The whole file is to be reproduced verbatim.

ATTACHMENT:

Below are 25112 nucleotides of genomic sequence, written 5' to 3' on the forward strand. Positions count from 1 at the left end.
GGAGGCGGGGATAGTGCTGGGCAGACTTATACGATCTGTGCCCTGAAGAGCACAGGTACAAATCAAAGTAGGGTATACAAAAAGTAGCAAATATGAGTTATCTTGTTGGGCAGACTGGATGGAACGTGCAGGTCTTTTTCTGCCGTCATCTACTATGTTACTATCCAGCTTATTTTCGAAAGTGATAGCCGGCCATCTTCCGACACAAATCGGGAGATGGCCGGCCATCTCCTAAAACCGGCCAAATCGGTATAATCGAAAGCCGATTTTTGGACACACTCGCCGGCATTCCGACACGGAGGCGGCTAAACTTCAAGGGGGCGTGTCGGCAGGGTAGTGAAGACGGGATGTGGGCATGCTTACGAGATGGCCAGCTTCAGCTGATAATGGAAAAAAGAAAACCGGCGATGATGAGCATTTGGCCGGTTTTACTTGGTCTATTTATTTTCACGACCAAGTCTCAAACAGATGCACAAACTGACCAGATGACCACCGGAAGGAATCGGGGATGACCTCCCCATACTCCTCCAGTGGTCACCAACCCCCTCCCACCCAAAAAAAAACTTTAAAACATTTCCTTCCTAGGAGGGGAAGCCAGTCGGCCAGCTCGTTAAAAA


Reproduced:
Below are 25112 nucleotides of genomic sequence, written 5' to 3' on the forward strand. Positions count from 1 at the left end.
GGAGGCGGGGATAGTGCTGGGCAGACTTATACGATCTGTGCCCTGAAGAGCACAGGTACAAATCAAAGTAGGGTATACAAAAAGTAGCAAATATGAGTTATCTTGTTGGGCAGACTGGATGGAACGTGCAGGTCTTTTTCTGCCGTCATCTACTATGTTACTATCCAGCTTATTTTCGAAAGTGATAGCCGGCCATCTTCCGACACAAATCGGGAGATGGCCGGCCATCTCCTAAAACCGGCCAAATCGGTATAATCGAAAGCCGATTTTTGGACACACTCGCCGGCATTCCGACACGGAGGCGGCTAAACTTCAAGGGGGCGTGTCGGCAGGGTAGTGAAGACGGGATGTGGGCATGCTTACGAGATGGCCAGCTTCAGCTGATAATGGAAAAAAGAAAACCGGCGATGATGAGCATTTGGCCGGTTTTACTTGGTCTATTTATTTTCACGACCAAGTCTCAAACAGATGCACAAACTGACCAGATGACCACCGGAAGGAATCGGGGATGACCTCCCCATACTCCTCCAGTGGTCACCAACCCCCTCCCACCCAAAAAAAAACTTTAAAACATTTCCTTCCTAGGAGGGGAAGCCAGTCGGCCAGCTCGTTAAAAA